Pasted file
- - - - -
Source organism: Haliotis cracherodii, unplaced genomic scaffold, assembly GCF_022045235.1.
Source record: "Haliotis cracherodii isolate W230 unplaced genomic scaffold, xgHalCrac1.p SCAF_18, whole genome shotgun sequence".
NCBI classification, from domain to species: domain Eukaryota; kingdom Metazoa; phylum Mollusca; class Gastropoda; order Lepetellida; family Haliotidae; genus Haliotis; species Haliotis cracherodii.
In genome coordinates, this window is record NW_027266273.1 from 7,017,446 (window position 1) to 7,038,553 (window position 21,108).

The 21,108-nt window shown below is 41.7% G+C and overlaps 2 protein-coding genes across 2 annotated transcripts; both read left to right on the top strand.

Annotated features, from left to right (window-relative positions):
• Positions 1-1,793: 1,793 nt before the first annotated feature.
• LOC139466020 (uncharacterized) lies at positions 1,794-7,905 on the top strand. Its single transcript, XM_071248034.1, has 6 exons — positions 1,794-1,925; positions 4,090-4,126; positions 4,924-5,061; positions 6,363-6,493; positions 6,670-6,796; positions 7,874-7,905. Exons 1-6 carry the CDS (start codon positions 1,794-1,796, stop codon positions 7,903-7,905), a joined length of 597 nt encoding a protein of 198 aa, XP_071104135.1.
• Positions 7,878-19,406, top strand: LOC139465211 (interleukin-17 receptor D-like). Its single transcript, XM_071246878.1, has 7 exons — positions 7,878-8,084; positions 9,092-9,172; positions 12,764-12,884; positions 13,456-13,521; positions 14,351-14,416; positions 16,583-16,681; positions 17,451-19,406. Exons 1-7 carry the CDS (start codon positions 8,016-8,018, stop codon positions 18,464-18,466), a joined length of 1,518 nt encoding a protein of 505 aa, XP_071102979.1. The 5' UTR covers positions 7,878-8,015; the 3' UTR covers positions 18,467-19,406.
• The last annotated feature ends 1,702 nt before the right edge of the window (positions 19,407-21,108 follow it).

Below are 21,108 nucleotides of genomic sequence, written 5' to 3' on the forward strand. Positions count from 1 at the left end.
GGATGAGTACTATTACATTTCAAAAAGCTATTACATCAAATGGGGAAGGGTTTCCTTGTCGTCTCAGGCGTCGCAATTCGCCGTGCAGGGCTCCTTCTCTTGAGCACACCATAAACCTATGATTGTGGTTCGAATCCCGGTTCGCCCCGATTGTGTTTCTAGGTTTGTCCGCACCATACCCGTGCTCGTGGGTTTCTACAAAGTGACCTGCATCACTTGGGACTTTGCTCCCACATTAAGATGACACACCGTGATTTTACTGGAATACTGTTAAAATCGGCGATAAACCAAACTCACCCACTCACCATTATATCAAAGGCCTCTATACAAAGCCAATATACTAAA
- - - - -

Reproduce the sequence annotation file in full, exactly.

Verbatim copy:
Source organism: Haliotis cracherodii, unplaced genomic scaffold, assembly GCF_022045235.1.
Source record: "Haliotis cracherodii isolate W230 unplaced genomic scaffold, xgHalCrac1.p SCAF_18, whole genome shotgun sequence".
NCBI classification, from domain to species: domain Eukaryota; kingdom Metazoa; phylum Mollusca; class Gastropoda; order Lepetellida; family Haliotidae; genus Haliotis; species Haliotis cracherodii.
In genome coordinates, this window is record NW_027266273.1 from 7,017,446 (window position 1) to 7,038,553 (window position 21,108).

The 21,108-nt window shown below is 41.7% G+C and overlaps 2 protein-coding genes across 2 annotated transcripts; both read left to right on the top strand.

Annotated features, from left to right (window-relative positions):
• Positions 1-1,793: 1,793 nt before the first annotated feature.
• LOC139466020 (uncharacterized) lies at positions 1,794-7,905 on the top strand. Its single transcript, XM_071248034.1, has 6 exons — positions 1,794-1,925; positions 4,090-4,126; positions 4,924-5,061; positions 6,363-6,493; positions 6,670-6,796; positions 7,874-7,905. Exons 1-6 carry the CDS (start codon positions 1,794-1,796, stop codon positions 7,903-7,905), a joined length of 597 nt encoding a protein of 198 aa, XP_071104135.1.
• Positions 7,878-19,406, top strand: LOC139465211 (interleukin-17 receptor D-like). Its single transcript, XM_071246878.1, has 7 exons — positions 7,878-8,084; positions 9,092-9,172; positions 12,764-12,884; positions 13,456-13,521; positions 14,351-14,416; positions 16,583-16,681; positions 17,451-19,406. Exons 1-7 carry the CDS (start codon positions 8,016-8,018, stop codon positions 18,464-18,466), a joined length of 1,518 nt encoding a protein of 505 aa, XP_071102979.1. The 5' UTR covers positions 7,878-8,015; the 3' UTR covers positions 18,467-19,406.
• The last annotated feature ends 1,702 nt before the right edge of the window (positions 19,407-21,108 follow it).

Below are 21,108 nucleotides of genomic sequence, written 5' to 3' on the forward strand. Positions count from 1 at the left end.
GGATGAGTACTATTACATTTCAAAAAGCTATTACATCAAATGGGGAAGGGTTTCCTTGTCGTCTCAGGCGTCGCAATTCGCCGTGCAGGGCTCCTTCTCTTGAGCACACCATAAACCTATGATTGTGGTTCGAATCCCGGTTCGCCCCGATTGTGTTTCTAGGTTTGTCCGCACCATACCCGTGCTCGTGGGTTTCTACAAAGTGACCTGCATCACTTGGGACTTTGCTCCCACATTAAGATGACACACCGTGATTTTACTGGAATACTGTTAAAATCGGCGATAAACCAAACTCACCCACTCACCATTATATCAAAGGCCTCTATACAAAGCCAATATACTAAA